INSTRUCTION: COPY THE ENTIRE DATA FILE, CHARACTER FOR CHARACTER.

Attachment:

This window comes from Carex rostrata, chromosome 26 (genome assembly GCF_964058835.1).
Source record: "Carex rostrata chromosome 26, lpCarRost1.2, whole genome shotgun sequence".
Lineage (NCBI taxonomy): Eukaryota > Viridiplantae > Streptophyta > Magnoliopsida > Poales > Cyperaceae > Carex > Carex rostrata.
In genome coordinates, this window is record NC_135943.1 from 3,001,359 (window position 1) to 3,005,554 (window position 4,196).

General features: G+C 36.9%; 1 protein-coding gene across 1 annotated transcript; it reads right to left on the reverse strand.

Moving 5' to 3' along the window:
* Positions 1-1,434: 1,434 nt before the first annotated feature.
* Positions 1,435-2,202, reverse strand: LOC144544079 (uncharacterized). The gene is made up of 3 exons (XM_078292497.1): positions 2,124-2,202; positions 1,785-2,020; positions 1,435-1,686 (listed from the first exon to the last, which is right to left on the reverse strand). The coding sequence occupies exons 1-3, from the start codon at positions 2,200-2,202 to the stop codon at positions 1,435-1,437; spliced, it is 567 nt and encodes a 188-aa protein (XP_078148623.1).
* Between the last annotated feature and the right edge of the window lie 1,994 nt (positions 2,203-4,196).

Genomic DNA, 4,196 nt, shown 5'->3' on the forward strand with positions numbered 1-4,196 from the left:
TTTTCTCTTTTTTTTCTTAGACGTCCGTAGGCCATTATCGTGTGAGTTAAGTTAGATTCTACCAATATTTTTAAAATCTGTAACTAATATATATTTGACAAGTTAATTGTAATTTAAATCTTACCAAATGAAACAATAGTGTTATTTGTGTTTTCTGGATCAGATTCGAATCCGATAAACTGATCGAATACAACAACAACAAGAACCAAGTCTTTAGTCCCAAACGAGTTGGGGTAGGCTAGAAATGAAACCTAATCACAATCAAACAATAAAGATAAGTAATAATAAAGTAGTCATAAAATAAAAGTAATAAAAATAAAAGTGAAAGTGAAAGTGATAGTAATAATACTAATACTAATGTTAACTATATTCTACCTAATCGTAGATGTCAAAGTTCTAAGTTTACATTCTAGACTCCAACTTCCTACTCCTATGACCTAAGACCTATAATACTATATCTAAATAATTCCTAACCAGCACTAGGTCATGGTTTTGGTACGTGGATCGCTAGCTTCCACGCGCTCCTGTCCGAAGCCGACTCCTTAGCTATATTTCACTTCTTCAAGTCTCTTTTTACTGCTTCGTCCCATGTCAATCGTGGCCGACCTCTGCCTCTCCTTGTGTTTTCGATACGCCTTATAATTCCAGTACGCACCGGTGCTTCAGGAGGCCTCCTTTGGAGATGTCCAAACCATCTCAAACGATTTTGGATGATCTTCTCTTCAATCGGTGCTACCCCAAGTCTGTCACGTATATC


This window comes from Carex rostrata, chromosome 26 (genome assembly GCF_964058835.1).
Source record: "Carex rostrata chromosome 26, lpCarRost1.2, whole genome shotgun sequence".
Lineage (NCBI taxonomy): Eukaryota > Viridiplantae > Streptophyta > Magnoliopsida > Poales > Cyperaceae > Carex > Carex rostrata.
In genome coordinates, this window is record NC_135943.1 from 3,001,359 (window position 1) to 3,005,554 (window position 4,196).

General features: G+C 36.9%; 1 protein-coding gene across 1 annotated transcript; it reads right to left on the reverse strand.

Moving 5' to 3' along the window:
* Positions 1-1,434: 1,434 nt before the first annotated feature.
* Positions 1,435-2,202, reverse strand: LOC144544079 (uncharacterized). The gene is made up of 3 exons (XM_078292497.1): positions 2,124-2,202; positions 1,785-2,020; positions 1,435-1,686 (listed from the first exon to the last, which is right to left on the reverse strand). The coding sequence occupies exons 1-3, from the start codon at positions 2,200-2,202 to the stop codon at positions 1,435-1,437; spliced, it is 567 nt and encodes a 188-aa protein (XP_078148623.1).
* Between the last annotated feature and the right edge of the window lie 1,994 nt (positions 2,203-4,196).

Genomic DNA, 4,196 nt, shown 5'->3' on the forward strand with positions numbered 1-4,196 from the left:
TTTTCTCTTTTTTTTCTTAGACGTCCGTAGGCCATTATCGTGTGAGTTAAGTTAGATTCTACCAATATTTTTAAAATCTGTAACTAATATATATTTGACAAGTTAATTGTAATTTAAATCTTACCAAATGAAACAATAGTGTTATTTGTGTTTTCTGGATCAGATTCGAATCCGATAAACTGATCGAATACAACAACAACAAGAACCAAGTCTTTAGTCCCAAACGAGTTGGGGTAGGCTAGAAATGAAACCTAATCACAATCAAACAATAAAGATAAGTAATAATAAAGTAGTCATAAAATAAAAGTAATAAAAATAAAAGTGAAAGTGAAAGTGATAGTAATAATACTAATACTAATGTTAACTATATTCTACCTAATCGTAGATGTCAAAGTTCTAAGTTTACATTCTAGACTCCAACTTCCTACTCCTATGACCTAAGACCTATAATACTATATCTAAATAATTCCTAACCAGCACTAGGTCATGGTTTTGGTACGTGGATCGCTAGCTTCCACGCGCTCCTGTCCGAAGCCGACTCCTTAGCTATATTTCACTTCTTCAAGTCTCTTTTTACTGCTTCGTCCCATGTCAATCGTGGCCGACCTCTGCCTCTCCTTGTGTTTTCGATACGCCTTATAATTCCAGTACGCACCGGTGCTTCAGGAGGCCTCCTTTGGAGATGTCCAAACCATCTCAAACGATTTTGGATGATCTTCTCTTCAATCGGTGCTACCCCAAGTCTGTCACGTATATC